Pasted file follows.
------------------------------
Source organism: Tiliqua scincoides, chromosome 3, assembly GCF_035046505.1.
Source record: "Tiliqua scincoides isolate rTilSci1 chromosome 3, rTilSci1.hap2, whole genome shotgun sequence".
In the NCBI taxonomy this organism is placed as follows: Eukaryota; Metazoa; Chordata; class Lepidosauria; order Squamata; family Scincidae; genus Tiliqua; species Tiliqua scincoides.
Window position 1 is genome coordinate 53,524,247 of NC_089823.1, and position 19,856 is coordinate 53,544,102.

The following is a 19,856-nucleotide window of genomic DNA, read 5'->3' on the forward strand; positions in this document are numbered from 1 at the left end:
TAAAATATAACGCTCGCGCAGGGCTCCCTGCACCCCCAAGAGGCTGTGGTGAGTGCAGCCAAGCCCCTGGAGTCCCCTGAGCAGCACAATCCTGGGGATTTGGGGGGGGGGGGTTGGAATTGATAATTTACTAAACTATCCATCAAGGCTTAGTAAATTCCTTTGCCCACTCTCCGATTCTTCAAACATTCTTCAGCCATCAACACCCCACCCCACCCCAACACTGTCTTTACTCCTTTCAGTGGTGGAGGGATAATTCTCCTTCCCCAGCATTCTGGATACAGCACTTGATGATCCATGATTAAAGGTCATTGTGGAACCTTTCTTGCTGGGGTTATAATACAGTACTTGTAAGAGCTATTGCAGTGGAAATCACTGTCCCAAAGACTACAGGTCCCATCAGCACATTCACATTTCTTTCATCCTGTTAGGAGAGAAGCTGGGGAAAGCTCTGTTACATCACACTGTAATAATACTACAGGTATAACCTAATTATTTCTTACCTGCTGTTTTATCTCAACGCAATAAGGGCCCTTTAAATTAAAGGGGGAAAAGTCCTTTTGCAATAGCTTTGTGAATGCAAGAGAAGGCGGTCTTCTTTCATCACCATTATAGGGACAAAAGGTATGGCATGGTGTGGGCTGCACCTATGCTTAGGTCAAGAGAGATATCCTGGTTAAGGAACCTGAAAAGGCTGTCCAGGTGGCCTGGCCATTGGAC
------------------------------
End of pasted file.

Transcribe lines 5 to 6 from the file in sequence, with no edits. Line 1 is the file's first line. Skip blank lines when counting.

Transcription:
The following is a 19,856-nucleotide window of genomic DNA, read 5'->3' on the forward strand; positions in this document are numbered from 1 at the left end:
TAAAATATAACGCTCGCGCAGGGCTCCCTGCACCCCCAAGAGGCTGTGGTGAGTGCAGCCAAGCCCCTGGAGTCCCCTGAGCAGCACAATCCTGGGGATTTGGGGGGGGGGGGTTGGAATTGATAATTTACTAAACTATCCATCAAGGCTTAGTAAATTCCTTTGCCCACTCTCCGATTCTTCAAACATTCTTCAGCCATCAACACCCCACCCCACCCCAACACTGTCTTTACTCCTTTCAGTGGTGGAGGGATAATTCTCCTTCCCCAGCATTCTGGATACAGCACTTGATGATCCATGATTAAAGGTCATTGTGGAACCTTTCTTGCTGGGGTTATAATACAGTACTTGTAAGAGCTATTGCAGTGGAAATCACTGTCCCAAAGACTACAGGTCCCATCAGCACATTCACATTTCTTTCATCCTGTTAGGAGAGAAGCTGGGGAAAGCTCTGTTACATCACACTGTAATAATACTACAGGTATAACCTAATTATTTCTTACCTGCTGTTTTATCTCAACGCAATAAGGGCCCTTTAAATTAAAGGGGGAAAAGTCCTTTTGCAATAGCTTTGTGAATGCAAGAGAAGGCGGTCTTCTTTCATCACCATTATAGGGACAAAAGGTATGGCATGGTGTGGGCTGCACCTATGCTTAGGTCAAGAGAGATATCCTGGTTAAGGAACCTGAAAAGGCTGTCCAGGTGGCCTGGCCATTGGAC